L.A. Times Will Eliminate "100-150 Positions," Job Cuts Across Tribune
As we documented this morning, there's a big divide over who should run the L.A. Times, and before Sam Zell and publisher David Hiller announce their choice, they're getting some dirty work out of the way: Job cuts are on the way.
Mr. Hiller writes that the paper will eliminate 100-150 positions at the Times, which includes ending open positions, and laying some off. Sam Zell writes in his own e-mail that he wants to add staff some day, but: "Unfortunately, I can't turn this ship from its course of the past 10 years within just a few months." Mr. Zell said there will be job cuts at all Tribune papers.
Here are their memos:
As you'veve just heard from Sam, we are going to be eliminating some jobs at our newspapers and at Tribune corporate. As Sam related, the revenue picture continues to be bad, and well worse than was forecast at the time our going private transaction was completed. We had been planning to find savings over the course of the year, primarily through eliminating positions as they became open, but these current trends require that we act sooner.
So we will be undertaking a combination of steps to reduce staffing across all departments -- including eliminating open positions, a Voluntary Separation Program for eligible employees, and a limited number of layoffs. All in all, we will be eliminating in the range of 100-150 positions across The Times.
We knew we were going to have to go down some in staffing this year, so if there is anything positive here it's that we are able to accommodate some of the reduction through a voluntary program, and we'll also get this done now and hopefully clear our focus for the year ahead. We will be getting detailed information on these plans to you by this coming Monday.
I wish the year were starting with a more positive revenue picture, but the whole industry is facing the same thing and we have to be realistic in dealing with the situation we are in.
I appreciate your understanding and support.
From: Talk to Sam
Sent: Wednesday, February 13, 2008 8:17 AM
Subject: Reducing staff
As I have said repeatedly while on the employee road show, we will not achieve success by just cutting costs. Ultimately, our battle will be won by growing revenue, and by making Tribune Company a fierce competitor across all media channels print, broadcast and interactive.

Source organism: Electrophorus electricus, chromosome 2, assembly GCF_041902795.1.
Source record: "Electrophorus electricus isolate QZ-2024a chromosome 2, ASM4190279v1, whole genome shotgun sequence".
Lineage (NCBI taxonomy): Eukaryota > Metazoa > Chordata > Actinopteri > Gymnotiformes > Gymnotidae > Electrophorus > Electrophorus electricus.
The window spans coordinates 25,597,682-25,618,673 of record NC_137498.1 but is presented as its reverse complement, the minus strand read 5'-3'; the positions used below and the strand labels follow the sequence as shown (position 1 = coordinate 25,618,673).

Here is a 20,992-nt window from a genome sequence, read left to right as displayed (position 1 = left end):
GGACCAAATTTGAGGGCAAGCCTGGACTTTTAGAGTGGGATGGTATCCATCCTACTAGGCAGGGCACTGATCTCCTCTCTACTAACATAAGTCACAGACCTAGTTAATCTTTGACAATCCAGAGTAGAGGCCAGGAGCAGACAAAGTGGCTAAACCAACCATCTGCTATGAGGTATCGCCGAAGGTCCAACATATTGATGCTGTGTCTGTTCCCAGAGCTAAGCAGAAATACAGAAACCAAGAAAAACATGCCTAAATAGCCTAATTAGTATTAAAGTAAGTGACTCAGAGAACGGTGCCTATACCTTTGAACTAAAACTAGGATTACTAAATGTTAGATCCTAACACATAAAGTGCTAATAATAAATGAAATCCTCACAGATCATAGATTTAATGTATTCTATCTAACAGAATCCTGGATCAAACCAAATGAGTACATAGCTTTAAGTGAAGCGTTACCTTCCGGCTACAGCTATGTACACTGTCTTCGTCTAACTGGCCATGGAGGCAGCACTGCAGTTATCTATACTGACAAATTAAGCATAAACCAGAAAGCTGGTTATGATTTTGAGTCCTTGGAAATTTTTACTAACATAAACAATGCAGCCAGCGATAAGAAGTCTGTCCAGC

I have also shared the reality of our significant debt levels and financial covenant obligations. These obligations require us to be more disciplined than ever with respect to managing our costs and maximizing the productivity of our assets and people. We need to constantly think and act like owners, and relentlessly strive to optimize the effectiveness of our businesses.
In my recent email about the ESOP, I outlined the assumptions we made in developing our projections for Tribune's financial performance going forward:
- Cash flow in line with that of 2007
- Newspaper revenues continuing to decline
- Broadcast and interactive revenues increasing.
While results so far in broadcasting and interactive are promising, we have not had time yet to realize these gains. Further, a weak economy and significant declines in advertising volume at our newspapers are putting downward pressure on our cash flow. These factors are forcing us to take immediate action, and are the basis for the sense of urgency you've heard me talk about so often.
It is within this context that I am announcing we must reduce the number of staff positions within the publishing group and corporate office through a combination of voluntary separation programs, involuntary layoffs, attrition and closing of open positions. Each of our newspapers is making its own decision about which programs best suit its needs.
Most of the affected positions are in support service areas, such as finance, HR and technology. We are creating a flatter organizational structure, eliminating layers of personnel that inadvertently created bureaucracy. The result will be a streamlined culture that accelerates our decision making, and enables us to act quickly.
I have discussed with many of you our mutual concern about the cyclical eroding of content quality to meet budgets manufactured in the corporate office. I promise you, in time, we will end that downward spiral. Right now, across the company, we're going through a zero-based budgeting process designed to let each business unit develop and be responsible for its own budget. This will make our financial planning and goals more realistic, allowing us to prioritize the work ahead and then staff accordingly.
Down the line we will likely be adding staff where there are opportunities for revenue growth. At the moment, we are still assessing the priorities and needs of our interactive and broadcasting groups.
Unfortunately, I can't turn this ship from its course of the past 10 years within just a few months. Further, while I will do everything in my power to drive, pull and drag this company forward, I can't promise we won't see additional position eliminations in the future, if we continue at our current rate of cash flow decline.
But, make no mistake. This is not my ultimate strategy for our company. I believe we can achieve greatness. I have staked my reputation on it.
Well, here come the layoffs. I'm guessing that consolidation, outsourcing, and layoffs at the TV stations are next. Oh well, would you like fries with that?